I joined Toastmasters in February 2018 with one intention — I wanted to become a better communicator. Today almost 2 years later, I am quite satisfied with my steadfast growth. Over the years, I also learned something from this platform that I never thought I would. 

While attending Toastmasters’ meetings I learned that the basic foundation of Toastmasters can be used to develop an ace just about any skill.


Toastmasters meeting is held every week or biweekly, and in each meeting, you can take one role or the other to develop your communication and leadership skills. Come to think of it, if we can devote a certain time each week or each day for a specific skill, we can surely make improvements in its development. For instance, each week you practice dancing for an hour. Every day you write for 20 minutes. A constant drip of water wears a rock. And when you devote your time for a certain skill consistently, you are certainly going to make progress.


The moment you become a part of Toastmasters you are assigned a mentor. That mentor is your tutor, your first go-to-person in a new club setting, and someone who is honest with you. 

Having a mentor helped me realize the dynamics of public speaking and speechcraft that I would have never realized on my own. I learn a new way to draft my content. I learn a new way of delivering. I could understand things from better perspectives. Every time I took mentorship over the past years, I have only moved forward.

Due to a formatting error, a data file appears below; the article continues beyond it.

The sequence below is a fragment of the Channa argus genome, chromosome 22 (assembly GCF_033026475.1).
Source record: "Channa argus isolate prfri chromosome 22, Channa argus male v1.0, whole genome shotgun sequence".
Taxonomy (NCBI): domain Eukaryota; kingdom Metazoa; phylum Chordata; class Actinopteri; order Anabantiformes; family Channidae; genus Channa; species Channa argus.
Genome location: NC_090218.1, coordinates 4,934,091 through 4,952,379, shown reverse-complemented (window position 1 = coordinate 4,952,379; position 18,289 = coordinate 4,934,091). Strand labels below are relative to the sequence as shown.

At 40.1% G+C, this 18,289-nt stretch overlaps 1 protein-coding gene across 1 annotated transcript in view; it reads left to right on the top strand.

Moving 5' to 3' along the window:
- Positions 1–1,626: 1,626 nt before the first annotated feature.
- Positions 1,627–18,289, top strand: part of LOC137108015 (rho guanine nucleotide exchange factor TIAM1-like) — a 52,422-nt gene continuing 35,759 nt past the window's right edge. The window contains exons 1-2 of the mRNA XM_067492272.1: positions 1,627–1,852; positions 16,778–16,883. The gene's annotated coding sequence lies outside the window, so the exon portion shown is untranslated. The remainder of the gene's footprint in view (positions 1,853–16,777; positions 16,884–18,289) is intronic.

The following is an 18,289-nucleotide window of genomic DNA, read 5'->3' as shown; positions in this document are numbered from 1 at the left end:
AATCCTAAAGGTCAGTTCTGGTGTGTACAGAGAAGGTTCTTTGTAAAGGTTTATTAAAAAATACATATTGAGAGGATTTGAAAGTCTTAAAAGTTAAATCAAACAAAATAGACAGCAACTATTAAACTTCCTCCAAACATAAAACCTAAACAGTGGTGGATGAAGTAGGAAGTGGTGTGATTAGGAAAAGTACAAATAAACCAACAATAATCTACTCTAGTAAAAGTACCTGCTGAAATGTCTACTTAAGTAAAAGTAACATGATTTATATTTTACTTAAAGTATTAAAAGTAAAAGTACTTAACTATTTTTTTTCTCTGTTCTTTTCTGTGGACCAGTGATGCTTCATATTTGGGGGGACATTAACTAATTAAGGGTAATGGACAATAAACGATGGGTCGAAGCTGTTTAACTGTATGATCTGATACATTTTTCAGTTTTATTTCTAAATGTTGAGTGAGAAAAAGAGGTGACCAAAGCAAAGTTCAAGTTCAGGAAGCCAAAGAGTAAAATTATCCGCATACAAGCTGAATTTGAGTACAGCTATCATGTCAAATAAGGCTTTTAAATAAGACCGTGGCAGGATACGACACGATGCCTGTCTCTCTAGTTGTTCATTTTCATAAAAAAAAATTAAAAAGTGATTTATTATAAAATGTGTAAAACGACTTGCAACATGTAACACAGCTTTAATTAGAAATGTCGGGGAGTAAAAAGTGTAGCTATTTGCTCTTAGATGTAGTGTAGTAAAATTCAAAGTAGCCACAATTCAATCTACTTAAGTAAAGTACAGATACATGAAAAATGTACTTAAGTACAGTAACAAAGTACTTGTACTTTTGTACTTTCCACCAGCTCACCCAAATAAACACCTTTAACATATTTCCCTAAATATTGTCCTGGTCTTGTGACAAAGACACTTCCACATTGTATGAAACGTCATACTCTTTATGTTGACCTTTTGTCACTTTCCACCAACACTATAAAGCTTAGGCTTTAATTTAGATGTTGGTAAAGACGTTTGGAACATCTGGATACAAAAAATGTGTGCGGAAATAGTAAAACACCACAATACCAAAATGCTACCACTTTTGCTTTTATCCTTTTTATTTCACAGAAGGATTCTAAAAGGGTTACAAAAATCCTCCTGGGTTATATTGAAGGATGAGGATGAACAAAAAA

The same is with every skill you are learning. When you take mentorship from the right person, you gain the possibility of filling yourself with insights for improvement that you might have missed out on. 

Peer-to-Peer Evaluation

The heart of every Toastmasters meeting is the evaluation session. If you are delivering a speech at the meeting, you are evaluated. If you are taking a role, you are evaluated. And not just once or twice, each time you speak or lead, you are evaluated. It might make sense to understand that it is not a random person evaluating you, but someone who has already delivered the speech you have delivered, already taken the roles you have taken, already done what you have done and gone beyond it. 

Likewise, if you are trying to learn a new skill, getting evaluated consistently from someone who has a good degree of expertise in that particular skill can do wonders. 

Always having something to look forward to

This is something I love most about Toastmasters. Here, you always have something to look forward to. Toastmasters has a long-range of educational programs. No matter how high you climb on the ladder of experience, no matter how many speeches you have delivered or the roles you have taken, there is always something to look forward to. Another speech, another role, another landmark.

I believe this is a crucial ingredient for improvement in any field of life. A reminder that no matter how high you go, there is always something to look up to, always somewhere you can improve upon. 

Shraddha Shrestha, VPPR, Himalaya Toastmasters Club

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